As I was leaving the highway to go home, movement near a shiny black car caught my attention. The gentleman exiting the Forerunner had a cardboard sign in his hand. I said to my husband, "He must be getting ready to put a for sale sign on his car."
My husband said, "Ah uh," shaking his head. Before he could explain, a voice from a car to my right exploded and shot through my windshield and out the other said, at the man with the sign. Then I realized what was happening.
The young woman to my right was very angry. I could not catch the exchange of words between this young African American woman and the "homeless" caucasian man with his need-money-for -food sign that was stepping away from his spit shined brand new black Toyota Forerunner.
We had to cross a small intersection and then we were stopped by another light. The African American woman pulled up next to us. She was on the telephone. I wasn't eaves dropping because she was talking so loudly, that she drowned out my radio and my conversation with my husband. So, we listened to her conversation.
"I am so tired of this sh#^", she shouted into her phone. Here it is I feel guilty because these people are asking for money, for a dollar, and he steps his a@@ out of a brand new car. Every Sunday I see this. It doesn't make any f-ing sense..." She continued. "It is Sunday and I am supposed to be going to church and here I am cussing folks out." By the way, at the first light at which were stopped, she held up traffic, stopped her car and did cuss that man out. I was witness to that so she wasn't lying to the unknown person on the other end of her cell phone connection.
Then she put her friend on hold, by pulling away from the speaker, and looked at my husband and I and said, "Can you believe he is out here begging and he's stepping out of a car that looks way better than mine? That doesn't make any sense."
My husband had said seconds before she spoke to us,"See that's why I don't give people money. I give my money to people directly, who I believe need it."
I looked at her and said, "It is not worth it to get your blood pressure up because of that man. Stop cussin' and go on to church like you said you were going to do." She just smiled and continued her tirade with the other person on the other side of the telephone conversation. The light turned green and we went our separate ways: the beggar, the young woman and my husband and I. The only thing that was stationary was the shiny black Forerunner that stood at attention, like a silent gleaming beacon that wanted to tell the world that it was forced to carry around a beggar in a brand new car.
I thought what that man was doing was foul. But I have no control over him or over any person. When we start saying what people should be doing, those are setting expectations. Having expectations of other people will disappoint you every time.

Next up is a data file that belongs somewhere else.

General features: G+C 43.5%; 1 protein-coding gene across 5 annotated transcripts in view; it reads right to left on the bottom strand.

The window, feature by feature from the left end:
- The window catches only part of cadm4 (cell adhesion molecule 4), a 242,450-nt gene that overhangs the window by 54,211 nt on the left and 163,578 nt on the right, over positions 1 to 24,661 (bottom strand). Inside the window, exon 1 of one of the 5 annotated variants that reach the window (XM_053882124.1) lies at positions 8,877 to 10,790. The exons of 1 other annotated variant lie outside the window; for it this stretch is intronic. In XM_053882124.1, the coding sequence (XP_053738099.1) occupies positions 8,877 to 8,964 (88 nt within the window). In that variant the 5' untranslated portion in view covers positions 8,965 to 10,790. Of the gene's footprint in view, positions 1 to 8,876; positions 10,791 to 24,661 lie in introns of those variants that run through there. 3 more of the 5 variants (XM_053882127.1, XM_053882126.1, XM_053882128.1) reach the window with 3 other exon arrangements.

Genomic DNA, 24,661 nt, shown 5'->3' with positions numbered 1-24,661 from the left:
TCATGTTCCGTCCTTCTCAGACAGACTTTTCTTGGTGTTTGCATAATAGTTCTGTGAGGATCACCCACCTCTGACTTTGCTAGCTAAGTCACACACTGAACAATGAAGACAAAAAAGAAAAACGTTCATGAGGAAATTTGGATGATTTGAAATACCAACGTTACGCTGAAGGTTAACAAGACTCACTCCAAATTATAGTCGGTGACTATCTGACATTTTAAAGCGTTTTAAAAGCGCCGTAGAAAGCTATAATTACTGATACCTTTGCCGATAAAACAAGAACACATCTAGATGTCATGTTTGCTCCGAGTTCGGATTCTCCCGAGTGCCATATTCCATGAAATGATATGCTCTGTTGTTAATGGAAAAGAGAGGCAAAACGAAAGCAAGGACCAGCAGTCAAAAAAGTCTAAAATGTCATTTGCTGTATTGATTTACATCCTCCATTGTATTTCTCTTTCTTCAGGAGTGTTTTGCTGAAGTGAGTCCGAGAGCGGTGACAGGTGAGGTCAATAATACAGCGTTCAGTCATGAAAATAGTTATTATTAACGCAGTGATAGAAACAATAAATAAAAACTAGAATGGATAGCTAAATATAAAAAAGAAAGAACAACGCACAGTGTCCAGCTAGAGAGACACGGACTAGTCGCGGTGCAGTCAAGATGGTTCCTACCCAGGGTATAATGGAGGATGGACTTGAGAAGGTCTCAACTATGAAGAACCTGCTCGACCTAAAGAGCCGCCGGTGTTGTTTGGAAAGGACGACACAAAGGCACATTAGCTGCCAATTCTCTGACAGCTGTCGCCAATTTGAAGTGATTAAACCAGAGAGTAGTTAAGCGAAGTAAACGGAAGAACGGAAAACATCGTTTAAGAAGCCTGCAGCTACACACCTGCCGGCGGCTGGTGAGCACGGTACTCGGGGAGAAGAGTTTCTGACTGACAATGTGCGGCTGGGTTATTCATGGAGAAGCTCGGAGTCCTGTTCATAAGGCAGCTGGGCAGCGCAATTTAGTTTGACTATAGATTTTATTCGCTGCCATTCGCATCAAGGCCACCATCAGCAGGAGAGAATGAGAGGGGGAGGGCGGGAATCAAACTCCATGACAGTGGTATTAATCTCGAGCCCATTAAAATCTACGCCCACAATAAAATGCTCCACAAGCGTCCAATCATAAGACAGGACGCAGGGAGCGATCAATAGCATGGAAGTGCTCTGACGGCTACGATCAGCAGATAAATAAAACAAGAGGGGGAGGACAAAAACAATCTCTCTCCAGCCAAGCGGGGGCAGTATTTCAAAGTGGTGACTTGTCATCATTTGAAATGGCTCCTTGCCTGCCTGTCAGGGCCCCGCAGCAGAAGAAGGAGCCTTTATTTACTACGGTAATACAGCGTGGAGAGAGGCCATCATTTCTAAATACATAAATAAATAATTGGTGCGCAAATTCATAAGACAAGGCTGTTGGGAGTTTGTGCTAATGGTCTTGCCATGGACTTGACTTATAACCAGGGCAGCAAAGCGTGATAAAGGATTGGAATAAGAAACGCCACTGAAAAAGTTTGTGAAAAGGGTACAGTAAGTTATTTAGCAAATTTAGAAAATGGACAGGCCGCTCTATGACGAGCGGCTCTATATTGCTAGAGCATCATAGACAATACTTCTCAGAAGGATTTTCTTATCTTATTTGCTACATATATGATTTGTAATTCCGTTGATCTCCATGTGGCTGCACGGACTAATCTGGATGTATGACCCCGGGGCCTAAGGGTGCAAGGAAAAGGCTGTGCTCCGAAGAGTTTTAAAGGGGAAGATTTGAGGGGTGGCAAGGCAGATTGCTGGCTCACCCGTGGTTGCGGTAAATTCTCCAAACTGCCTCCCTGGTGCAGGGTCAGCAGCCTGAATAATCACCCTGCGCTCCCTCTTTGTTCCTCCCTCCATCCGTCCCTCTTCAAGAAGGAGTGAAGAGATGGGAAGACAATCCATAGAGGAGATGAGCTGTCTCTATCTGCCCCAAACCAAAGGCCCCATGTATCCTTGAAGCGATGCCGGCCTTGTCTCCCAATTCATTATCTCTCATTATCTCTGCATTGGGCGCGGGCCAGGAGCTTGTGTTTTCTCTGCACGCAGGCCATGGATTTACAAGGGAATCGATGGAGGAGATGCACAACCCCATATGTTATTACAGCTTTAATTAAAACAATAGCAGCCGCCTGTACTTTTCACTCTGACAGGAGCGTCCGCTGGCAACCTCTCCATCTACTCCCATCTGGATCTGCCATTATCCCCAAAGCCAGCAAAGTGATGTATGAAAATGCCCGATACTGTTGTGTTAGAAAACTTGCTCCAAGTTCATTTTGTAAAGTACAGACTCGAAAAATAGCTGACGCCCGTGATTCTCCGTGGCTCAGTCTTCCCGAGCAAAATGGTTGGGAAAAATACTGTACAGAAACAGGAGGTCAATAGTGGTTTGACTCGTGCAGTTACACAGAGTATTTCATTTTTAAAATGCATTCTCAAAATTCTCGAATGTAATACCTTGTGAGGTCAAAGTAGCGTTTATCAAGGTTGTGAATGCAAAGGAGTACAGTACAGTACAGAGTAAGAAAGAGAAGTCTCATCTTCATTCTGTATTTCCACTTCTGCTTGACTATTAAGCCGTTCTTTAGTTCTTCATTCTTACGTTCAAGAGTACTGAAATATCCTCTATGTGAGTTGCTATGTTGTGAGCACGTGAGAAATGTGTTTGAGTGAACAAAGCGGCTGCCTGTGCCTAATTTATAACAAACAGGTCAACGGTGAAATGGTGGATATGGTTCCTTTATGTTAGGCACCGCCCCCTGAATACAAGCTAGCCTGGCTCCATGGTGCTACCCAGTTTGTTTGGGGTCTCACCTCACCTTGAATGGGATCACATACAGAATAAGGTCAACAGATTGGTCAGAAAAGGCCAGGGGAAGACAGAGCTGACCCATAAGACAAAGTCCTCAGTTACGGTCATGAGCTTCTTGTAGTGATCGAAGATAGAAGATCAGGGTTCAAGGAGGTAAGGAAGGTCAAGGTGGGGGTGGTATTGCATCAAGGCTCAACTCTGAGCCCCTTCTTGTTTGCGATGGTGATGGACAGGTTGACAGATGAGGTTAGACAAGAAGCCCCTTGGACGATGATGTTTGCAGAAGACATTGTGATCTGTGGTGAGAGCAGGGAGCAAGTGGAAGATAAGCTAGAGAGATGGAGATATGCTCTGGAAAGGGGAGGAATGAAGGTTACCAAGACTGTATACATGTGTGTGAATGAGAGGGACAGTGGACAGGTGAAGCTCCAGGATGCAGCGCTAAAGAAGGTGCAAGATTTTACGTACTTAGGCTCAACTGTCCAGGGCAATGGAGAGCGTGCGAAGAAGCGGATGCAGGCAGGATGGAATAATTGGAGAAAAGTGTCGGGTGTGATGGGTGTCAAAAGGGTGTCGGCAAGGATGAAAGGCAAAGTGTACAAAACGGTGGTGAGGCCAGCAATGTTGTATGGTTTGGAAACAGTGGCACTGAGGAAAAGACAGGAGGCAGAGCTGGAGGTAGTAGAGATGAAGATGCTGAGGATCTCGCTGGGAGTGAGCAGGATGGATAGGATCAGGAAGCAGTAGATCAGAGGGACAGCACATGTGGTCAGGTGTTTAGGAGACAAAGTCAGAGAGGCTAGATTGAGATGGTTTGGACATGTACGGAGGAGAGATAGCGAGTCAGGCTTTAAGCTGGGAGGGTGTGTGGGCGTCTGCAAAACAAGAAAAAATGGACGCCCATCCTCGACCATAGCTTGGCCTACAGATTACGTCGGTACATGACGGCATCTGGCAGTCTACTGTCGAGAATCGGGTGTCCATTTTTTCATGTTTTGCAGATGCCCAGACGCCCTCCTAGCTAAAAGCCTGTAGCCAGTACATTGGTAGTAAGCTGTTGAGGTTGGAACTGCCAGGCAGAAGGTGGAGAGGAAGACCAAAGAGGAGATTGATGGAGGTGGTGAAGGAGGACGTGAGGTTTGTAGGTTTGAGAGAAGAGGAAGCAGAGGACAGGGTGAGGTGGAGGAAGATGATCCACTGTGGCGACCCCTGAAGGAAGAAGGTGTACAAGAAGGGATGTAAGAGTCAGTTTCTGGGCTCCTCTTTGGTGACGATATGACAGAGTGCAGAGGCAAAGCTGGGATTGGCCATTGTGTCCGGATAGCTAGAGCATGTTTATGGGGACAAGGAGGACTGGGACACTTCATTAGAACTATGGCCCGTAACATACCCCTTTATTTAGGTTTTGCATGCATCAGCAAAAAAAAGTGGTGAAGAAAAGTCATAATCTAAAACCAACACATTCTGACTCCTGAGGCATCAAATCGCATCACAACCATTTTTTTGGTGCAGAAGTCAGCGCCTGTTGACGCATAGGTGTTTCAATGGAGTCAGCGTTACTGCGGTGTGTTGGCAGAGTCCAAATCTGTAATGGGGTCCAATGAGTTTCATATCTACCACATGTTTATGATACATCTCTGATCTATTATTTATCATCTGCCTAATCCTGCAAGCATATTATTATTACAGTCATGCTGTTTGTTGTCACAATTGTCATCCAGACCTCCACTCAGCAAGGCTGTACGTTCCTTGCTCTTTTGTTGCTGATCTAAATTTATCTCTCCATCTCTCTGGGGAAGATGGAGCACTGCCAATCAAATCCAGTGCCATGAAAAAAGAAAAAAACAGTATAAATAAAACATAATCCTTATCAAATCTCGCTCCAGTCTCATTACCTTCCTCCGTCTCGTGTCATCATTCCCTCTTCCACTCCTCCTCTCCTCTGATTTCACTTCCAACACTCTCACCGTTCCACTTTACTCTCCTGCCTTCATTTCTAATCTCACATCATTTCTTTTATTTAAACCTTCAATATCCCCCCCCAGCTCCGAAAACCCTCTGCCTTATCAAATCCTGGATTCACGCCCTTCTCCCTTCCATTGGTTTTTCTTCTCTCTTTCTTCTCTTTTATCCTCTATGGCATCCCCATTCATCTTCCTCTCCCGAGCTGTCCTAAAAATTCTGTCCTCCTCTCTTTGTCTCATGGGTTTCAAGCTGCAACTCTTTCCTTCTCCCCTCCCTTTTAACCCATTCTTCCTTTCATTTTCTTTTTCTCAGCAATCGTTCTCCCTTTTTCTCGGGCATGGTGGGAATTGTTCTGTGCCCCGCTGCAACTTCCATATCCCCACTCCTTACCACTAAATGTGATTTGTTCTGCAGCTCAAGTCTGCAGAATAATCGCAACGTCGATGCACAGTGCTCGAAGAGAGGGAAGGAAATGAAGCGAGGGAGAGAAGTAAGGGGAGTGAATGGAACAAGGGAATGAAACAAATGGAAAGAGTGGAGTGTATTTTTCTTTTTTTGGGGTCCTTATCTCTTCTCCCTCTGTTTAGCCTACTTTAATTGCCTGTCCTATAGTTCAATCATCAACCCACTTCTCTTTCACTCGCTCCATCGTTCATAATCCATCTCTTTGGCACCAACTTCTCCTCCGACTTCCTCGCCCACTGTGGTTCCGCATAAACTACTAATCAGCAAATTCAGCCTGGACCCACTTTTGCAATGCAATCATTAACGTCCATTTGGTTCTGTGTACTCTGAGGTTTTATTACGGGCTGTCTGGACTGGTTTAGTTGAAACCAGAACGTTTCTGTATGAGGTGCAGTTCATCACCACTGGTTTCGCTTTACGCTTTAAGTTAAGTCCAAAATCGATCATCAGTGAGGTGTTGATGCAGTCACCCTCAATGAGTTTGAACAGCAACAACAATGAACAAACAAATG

Sure, you want to give folks the benefit of the doubt, but when you start expecting them to say certain things and act a certain way, then you are projecting what you feel and what you believe onto someone else. In this lady's case, she was setting an expectation, and was angered that this stranger, a stranger, did not meet her expectations. He should have been honest and in real need as opposed to begging when he was driving around in a shiny new ride.
You have no control over other people or what they do. You do have control over yourself. It does no good to you to get angry when someone does not live up to what you expect. Recognize those are YOUR expectations, not theirs. Live your life. Don't waste your precious, priceless time being angered by what someone else is doing, especially if YOU cannot change it.
What you can change is yourself. Who you can set expectations for is YOU. When you know this, you know yourself. Knowing who you are is a wonderful beauty elixer. It stops wrinkles before they start, it stops ulcers before they bleed and it stops strokes before they can strike.
Of course, this is not for sure. The one thing that is for sure is that you and only you can set expectations for yourself, and meet those expectations. Focus on what you can change and what you can support. That would be yourself. When you focus on yourself, and provide the care and nurturing you need, you strengthen yourself to help carry the load of the community. Leverage your effort and your focus where it matters: on that which you can control. When you do, you will certainly see a shift in your world. Bit by bit you can make a difference, and do so beautifully.